By David Pendered
About 400 paddlers are scheduled to depart Saturday from the Statesboro area in the 11th annual Paddle Georgia fundraising event, and their route will take them down a waterway where environmentalists won a major victory.
About 38,000 fish were killed in 2011 in the Ogeechee River. Speculation attributed the kill to a spill from King America Finishing, which produces a fire retardant fabric at a plant along river. The fish kill began about 50 yards below the company’s effluent pipe.
The state determined fish were killed by a disease. The state also determined the plant had been illegally releasing chemicals into the waterway.
The Ogeechee-Canochee Riverkeep, Inc. filed a federal lawsuit in U.S. District Court in Statesboro. Ultimately, the company entered a $1.3 million consent decree on Nov. 20, 2013. The money was to cover the following costs:
- $75,000 – Third party monitoring of the plant’s effluent for 18 months;
- $158,600 – Improve Millen’s sewage treatment plant;
- $1,067,491 – Assessments of hydrological, biological and environmental components of the lower Ogeechee’s river system.
The paddlers will travel down the Ogeechee River on a seven-day, 95 mile trip.
Along the way, they will travel a blackwater river that traverses wide floodplain forests and coastal marshes. They camp at night, in tents often pitched on school grounds.
The trip will pass through five counties between Statesboro and Savannah: Bulloch, Screven, Effingham, Bryan and Chatham counties. Here’s how the event’s homepage describes the river:
- “One of our country’s last remaining free-flowing rivers, the 294-mile-long Ogeechee cuts a path through the swampy bottomlands of Bulloch, Screven, Effingham, Chatham and Bryan counties. It is wild, beautiful and unpredictable. Its broad, open paddle path will suddenly devolve into myriad narrow, braided channels choked with deadfall only to open again and inexplicably roll over shoals in the midst of this sandy, swampy terrain. Finally as it nears the coast, it spills into tidal marshes. Though its shores are dotted with fish camps, cabins and even stately homes, it is, thanks to its wide floodplain, remote and untamed.”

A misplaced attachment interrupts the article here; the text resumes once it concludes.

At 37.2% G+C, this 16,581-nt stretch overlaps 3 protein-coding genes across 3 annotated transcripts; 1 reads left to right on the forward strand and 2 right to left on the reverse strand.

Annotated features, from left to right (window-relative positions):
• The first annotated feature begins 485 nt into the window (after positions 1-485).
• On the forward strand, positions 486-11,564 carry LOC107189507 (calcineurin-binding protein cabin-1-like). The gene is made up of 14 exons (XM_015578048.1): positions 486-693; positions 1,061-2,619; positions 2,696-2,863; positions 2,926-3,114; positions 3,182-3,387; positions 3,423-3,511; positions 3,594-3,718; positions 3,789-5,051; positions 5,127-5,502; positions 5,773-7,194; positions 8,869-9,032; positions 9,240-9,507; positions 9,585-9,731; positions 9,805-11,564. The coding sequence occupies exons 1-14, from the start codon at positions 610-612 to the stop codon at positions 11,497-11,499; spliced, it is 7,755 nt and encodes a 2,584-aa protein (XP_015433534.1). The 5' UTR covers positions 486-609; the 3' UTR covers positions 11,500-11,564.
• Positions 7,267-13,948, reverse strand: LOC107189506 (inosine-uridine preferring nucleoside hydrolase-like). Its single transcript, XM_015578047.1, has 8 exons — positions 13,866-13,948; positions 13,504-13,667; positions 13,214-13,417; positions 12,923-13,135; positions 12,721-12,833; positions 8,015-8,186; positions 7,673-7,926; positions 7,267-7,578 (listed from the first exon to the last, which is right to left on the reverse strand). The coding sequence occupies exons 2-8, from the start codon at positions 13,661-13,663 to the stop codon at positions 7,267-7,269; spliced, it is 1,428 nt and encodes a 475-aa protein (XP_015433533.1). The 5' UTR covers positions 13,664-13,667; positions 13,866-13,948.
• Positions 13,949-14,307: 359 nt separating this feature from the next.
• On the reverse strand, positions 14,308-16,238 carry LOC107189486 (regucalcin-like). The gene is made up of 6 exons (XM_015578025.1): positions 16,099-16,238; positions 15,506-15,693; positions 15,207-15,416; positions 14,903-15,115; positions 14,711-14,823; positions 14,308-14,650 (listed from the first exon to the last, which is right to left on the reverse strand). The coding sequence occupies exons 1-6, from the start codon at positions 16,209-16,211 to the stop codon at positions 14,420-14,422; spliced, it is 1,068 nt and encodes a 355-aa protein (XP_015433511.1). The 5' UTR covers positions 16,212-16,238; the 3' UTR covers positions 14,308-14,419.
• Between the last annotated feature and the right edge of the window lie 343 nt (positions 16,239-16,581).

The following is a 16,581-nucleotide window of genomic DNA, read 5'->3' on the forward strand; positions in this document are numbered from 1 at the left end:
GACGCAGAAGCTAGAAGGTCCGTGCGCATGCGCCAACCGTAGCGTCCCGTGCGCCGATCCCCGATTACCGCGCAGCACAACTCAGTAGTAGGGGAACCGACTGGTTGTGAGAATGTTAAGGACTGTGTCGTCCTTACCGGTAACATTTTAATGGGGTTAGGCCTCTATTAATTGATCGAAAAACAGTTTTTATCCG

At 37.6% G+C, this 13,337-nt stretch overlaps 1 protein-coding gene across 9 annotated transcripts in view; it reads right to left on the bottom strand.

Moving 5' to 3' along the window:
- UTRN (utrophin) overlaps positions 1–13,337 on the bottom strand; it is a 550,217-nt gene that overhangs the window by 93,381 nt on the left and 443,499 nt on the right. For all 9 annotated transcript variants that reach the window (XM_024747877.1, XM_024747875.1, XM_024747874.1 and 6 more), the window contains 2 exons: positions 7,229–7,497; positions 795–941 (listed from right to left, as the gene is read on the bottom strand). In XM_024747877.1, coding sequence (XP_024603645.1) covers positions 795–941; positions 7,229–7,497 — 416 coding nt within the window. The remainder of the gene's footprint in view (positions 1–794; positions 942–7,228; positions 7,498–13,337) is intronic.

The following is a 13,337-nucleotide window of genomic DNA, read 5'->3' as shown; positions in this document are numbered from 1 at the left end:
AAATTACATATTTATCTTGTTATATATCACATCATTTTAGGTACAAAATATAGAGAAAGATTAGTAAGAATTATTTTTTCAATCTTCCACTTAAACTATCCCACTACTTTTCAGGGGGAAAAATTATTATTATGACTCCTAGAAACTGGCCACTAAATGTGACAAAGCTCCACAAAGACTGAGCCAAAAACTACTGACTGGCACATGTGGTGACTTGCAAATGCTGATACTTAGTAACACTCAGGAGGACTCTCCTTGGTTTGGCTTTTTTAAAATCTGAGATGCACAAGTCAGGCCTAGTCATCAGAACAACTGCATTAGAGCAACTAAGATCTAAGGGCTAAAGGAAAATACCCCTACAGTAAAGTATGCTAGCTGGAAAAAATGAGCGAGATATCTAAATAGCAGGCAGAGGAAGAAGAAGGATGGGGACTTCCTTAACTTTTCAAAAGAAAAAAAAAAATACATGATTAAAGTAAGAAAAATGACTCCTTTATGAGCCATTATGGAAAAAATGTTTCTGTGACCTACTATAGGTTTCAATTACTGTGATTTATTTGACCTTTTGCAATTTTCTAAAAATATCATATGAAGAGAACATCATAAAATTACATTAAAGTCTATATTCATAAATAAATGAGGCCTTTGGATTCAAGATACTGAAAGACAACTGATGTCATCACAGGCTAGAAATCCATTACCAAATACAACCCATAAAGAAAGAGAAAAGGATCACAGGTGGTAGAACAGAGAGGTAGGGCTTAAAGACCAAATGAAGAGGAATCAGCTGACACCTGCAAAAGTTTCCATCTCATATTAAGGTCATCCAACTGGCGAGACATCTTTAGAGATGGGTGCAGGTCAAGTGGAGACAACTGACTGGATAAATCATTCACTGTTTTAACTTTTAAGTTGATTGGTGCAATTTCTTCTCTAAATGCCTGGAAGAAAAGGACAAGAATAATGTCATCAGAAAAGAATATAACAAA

Georgia River Network, the event’s sponsor, issued a statement that participants will join in educational programs on the river’s cultural and natural history, tours of facilities and historic sites located along the river, nightly games and entertainment.
In addition, paddlers are to help with a research program. They’re to help collect chemical and biological data with the Georgia Adopt-A-Stream program to give a snapshot of the river’s current health.
The previous Paddle Georgia events have raised more than $240,000 for river protection efforts, according to Georgia River Network. This year, a portion of proceeds are to benefit the Ogeechee Riverkeeper, which works to protect the Ogeechee from its headwaters in Middle Georgia to the Georgia coast.
During past events, more than 3,200 paddlers have traveled a total of more than 900 miles of Georgia’s water trails. The rivers they’ve paddled include the Chattahoochee, Etowah, Ocmulgee, Flint, Coosawattee, Oostanaula, Broad, Savannah, Oconee and Altamaha.
The event attracts many notable benefactors. The list includes:
- Hennessy Land Rover Centres; Georgia Power Co.; Cary S. Baxter, CPA; Patagonia; China Clay Producers Association; CYA Agency, Inc.; Maxxis; Oglethorpe Power; R. Terry Pate, CPA; RS Industrial, Inc.; Simmons Bedding Company; Sole Source Electrical Contractors; StreamTechs; Troncolli Chrysler Jeep Dodge Ram Subaru; The Outside World; AR Motorsports, and Cedar Creek Park RV and Outdoor Center, Half Moon Outfitters, Friends of Georgia State Parks and Geraldine’s Foods.
Partners in this year’s event include:
- American Canoe Association, Café Campesino, Ogeechee Riverkeeper, Georgia Canoe Association, Georgia Adopt-A-Stream and Project Wet.